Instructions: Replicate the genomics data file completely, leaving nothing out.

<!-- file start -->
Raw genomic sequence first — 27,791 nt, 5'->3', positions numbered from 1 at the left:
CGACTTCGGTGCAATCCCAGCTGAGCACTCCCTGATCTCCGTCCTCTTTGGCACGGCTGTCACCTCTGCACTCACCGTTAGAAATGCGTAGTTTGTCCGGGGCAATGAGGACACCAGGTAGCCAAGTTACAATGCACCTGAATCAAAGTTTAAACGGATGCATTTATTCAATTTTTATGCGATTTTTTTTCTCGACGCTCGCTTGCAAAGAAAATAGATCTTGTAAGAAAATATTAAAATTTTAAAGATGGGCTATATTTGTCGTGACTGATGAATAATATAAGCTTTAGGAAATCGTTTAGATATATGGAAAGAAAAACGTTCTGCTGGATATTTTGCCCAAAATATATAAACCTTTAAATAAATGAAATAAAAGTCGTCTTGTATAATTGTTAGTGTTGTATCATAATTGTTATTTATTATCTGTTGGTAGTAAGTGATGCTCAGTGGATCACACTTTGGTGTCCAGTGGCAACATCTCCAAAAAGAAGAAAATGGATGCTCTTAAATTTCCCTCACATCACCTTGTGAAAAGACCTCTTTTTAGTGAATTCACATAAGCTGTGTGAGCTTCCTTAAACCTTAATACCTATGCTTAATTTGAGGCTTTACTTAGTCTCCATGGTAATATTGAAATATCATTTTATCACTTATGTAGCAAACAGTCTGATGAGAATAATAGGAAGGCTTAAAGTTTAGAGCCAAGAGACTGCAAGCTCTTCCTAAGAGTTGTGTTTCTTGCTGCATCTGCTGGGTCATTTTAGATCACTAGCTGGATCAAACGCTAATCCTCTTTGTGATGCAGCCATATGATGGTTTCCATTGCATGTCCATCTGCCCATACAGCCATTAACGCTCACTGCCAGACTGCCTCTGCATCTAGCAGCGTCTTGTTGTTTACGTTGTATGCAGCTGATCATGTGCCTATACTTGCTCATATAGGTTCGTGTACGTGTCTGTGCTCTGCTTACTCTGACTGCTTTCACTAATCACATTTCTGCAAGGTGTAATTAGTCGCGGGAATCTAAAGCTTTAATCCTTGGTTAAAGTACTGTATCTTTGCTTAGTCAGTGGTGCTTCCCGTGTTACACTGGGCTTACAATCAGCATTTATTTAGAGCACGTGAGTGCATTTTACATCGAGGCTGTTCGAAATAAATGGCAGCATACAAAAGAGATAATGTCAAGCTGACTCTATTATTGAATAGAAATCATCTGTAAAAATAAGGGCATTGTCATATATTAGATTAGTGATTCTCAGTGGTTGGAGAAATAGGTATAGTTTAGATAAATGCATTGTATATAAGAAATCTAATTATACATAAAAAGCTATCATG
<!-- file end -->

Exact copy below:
Raw genomic sequence first — 27,791 nt, 5'->3', positions numbered from 1 at the left:
CGACTTCGGTGCAATCCCAGCTGAGCACTCCCTGATCTCCGTCCTCTTTGGCACGGCTGTCACCTCTGCACTCACCGTTAGAAATGCGTAGTTTGTCCGGGGCAATGAGGACACCAGGTAGCCAAGTTACAATGCACCTGAATCAAAGTTTAAACGGATGCATTTATTCAATTTTTATGCGATTTTTTTTCTCGACGCTCGCTTGCAAAGAAAATAGATCTTGTAAGAAAATATTAAAATTTTAAAGATGGGCTATATTTGTCGTGACTGATGAATAATATAAGCTTTAGGAAATCGTTTAGATATATGGAAAGAAAAACGTTCTGCTGGATATTTTGCCCAAAATATATAAACCTTTAAATAAATGAAATAAAAGTCGTCTTGTATAATTGTTAGTGTTGTATCATAATTGTTATTTATTATCTGTTGGTAGTAAGTGATGCTCAGTGGATCACACTTTGGTGTCCAGTGGCAACATCTCCAAAAAGAAGAAAATGGATGCTCTTAAATTTCCCTCACATCACCTTGTGAAAAGACCTCTTTTTAGTGAATTCACATAAGCTGTGTGAGCTTCCTTAAACCTTAATACCTATGCTTAATTTGAGGCTTTACTTAGTCTCCATGGTAATATTGAAATATCATTTTATCACTTATGTAGCAAACAGTCTGATGAGAATAATAGGAAGGCTTAAAGTTTAGAGCCAAGAGACTGCAAGCTCTTCCTAAGAGTTGTGTTTCTTGCTGCATCTGCTGGGTCATTTTAGATCACTAGCTGGATCAAACGCTAATCCTCTTTGTGATGCAGCCATATGATGGTTTCCATTGCATGTCCATCTGCCCATACAGCCATTAACGCTCACTGCCAGACTGCCTCTGCATCTAGCAGCGTCTTGTTGTTTACGTTGTATGCAGCTGATCATGTGCCTATACTTGCTCATATAGGTTCGTGTACGTGTCTGTGCTCTGCTTACTCTGACTGCTTTCACTAATCACATTTCTGCAAGGTGTAATTAGTCGCGGGAATCTAAAGCTTTAATCCTTGGTTAAAGTACTGTATCTTTGCTTAGTCAGTGGTGCTTCCCGTGTTACACTGGGCTTACAATCAGCATTTATTTAGAGCACGTGAGTGCATTTTACATCGAGGCTGTTCGAAATAAATGGCAGCATACAAAAGAGATAATGTCAAGCTGACTCTATTATTGAATAGAAATCATCTGTAAAAATAAGGGCATTGTCATATATTAGATTAGTGATTCTCAGTGGTTGGAGAAATAGGTATAGTTTAGATAAATGCATTGTATATAAGAAATCTAATTATACATAAAAAGCTATCATG